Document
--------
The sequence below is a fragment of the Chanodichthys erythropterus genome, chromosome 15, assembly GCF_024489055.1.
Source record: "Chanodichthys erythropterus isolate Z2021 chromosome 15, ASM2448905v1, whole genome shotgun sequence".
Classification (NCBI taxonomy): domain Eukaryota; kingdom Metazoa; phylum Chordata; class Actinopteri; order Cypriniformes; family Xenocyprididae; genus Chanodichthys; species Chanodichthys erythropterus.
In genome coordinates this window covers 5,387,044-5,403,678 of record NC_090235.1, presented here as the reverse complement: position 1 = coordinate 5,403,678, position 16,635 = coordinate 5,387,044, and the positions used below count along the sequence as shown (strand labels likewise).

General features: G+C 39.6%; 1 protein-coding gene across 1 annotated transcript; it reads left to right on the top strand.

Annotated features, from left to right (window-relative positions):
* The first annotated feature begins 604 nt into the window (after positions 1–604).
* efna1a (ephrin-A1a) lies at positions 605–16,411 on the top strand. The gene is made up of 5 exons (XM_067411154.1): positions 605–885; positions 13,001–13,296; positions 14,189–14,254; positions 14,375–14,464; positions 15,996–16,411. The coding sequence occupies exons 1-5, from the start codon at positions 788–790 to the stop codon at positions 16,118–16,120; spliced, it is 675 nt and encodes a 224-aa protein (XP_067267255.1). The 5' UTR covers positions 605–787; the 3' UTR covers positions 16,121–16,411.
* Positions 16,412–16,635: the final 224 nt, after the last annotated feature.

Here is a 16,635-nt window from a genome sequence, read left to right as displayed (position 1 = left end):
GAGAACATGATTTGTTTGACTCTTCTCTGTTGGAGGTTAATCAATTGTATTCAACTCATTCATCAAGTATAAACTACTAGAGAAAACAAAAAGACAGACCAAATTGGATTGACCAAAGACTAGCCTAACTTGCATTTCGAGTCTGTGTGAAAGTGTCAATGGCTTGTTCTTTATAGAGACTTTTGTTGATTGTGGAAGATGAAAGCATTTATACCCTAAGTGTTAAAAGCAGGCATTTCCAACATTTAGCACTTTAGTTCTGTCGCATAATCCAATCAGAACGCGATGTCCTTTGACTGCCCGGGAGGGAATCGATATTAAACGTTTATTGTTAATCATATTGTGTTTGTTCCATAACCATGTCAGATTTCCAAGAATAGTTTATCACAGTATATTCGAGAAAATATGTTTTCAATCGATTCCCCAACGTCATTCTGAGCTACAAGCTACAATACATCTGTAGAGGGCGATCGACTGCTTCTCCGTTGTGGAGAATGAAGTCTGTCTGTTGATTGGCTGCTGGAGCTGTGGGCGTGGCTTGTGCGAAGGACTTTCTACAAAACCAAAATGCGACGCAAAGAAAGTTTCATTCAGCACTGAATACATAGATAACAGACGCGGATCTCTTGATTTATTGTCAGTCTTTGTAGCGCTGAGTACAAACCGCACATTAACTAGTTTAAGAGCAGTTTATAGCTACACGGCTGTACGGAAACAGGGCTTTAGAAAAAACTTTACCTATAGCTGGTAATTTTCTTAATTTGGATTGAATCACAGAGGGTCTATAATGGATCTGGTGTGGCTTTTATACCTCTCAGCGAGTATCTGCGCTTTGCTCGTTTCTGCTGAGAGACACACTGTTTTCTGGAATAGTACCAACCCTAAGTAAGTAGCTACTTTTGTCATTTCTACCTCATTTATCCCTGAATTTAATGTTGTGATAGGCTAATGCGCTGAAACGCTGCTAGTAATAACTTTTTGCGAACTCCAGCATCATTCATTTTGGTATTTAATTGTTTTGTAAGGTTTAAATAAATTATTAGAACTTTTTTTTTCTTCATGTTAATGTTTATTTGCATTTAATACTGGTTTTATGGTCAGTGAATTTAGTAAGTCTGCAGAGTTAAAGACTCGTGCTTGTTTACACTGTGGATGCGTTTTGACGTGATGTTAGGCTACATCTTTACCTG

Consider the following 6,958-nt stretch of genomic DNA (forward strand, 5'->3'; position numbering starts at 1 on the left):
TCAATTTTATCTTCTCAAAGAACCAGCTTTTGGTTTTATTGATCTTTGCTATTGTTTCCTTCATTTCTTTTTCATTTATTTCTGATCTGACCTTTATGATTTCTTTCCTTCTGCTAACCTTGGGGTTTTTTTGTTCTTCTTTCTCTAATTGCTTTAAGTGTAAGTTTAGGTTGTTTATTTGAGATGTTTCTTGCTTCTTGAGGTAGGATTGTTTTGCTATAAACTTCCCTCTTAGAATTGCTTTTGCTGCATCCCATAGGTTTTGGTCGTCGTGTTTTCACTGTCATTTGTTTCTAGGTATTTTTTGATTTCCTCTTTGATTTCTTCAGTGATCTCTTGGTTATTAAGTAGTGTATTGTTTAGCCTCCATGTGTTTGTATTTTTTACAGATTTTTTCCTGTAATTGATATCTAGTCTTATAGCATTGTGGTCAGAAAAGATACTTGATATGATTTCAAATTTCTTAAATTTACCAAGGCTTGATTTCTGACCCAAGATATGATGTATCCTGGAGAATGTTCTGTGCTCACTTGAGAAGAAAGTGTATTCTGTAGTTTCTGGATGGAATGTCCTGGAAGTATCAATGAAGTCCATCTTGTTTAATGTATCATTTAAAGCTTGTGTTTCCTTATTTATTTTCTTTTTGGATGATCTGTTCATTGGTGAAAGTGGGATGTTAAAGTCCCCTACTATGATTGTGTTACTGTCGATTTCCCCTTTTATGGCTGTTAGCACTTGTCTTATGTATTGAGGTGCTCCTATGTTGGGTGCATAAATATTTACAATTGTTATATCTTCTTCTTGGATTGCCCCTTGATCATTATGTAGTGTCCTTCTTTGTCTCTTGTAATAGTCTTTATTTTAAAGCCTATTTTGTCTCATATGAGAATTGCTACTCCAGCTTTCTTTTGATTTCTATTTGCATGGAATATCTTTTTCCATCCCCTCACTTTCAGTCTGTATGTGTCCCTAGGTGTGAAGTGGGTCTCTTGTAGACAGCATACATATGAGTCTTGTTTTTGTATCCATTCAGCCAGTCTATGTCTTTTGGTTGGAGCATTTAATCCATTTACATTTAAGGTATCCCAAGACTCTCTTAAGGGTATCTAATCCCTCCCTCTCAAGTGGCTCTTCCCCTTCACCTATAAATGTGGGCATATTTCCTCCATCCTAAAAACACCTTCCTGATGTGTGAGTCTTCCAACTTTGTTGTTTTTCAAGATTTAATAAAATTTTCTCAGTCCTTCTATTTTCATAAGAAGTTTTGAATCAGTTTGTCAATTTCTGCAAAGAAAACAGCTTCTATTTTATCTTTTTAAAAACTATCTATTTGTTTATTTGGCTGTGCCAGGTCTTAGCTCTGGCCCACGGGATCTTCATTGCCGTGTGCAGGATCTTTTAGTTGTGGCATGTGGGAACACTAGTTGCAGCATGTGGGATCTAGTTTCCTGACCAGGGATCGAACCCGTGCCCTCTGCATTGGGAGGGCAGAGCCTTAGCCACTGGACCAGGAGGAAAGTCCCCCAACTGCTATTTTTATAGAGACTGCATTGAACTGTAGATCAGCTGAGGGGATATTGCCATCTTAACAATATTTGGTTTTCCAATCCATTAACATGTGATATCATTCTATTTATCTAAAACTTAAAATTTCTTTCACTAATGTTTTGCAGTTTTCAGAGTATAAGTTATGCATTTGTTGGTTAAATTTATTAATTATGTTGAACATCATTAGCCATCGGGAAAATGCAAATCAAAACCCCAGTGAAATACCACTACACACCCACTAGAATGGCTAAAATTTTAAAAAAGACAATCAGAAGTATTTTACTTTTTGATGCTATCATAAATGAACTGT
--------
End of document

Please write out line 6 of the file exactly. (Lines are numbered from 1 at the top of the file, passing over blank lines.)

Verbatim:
Annotated features, from left to right (window-relative positions):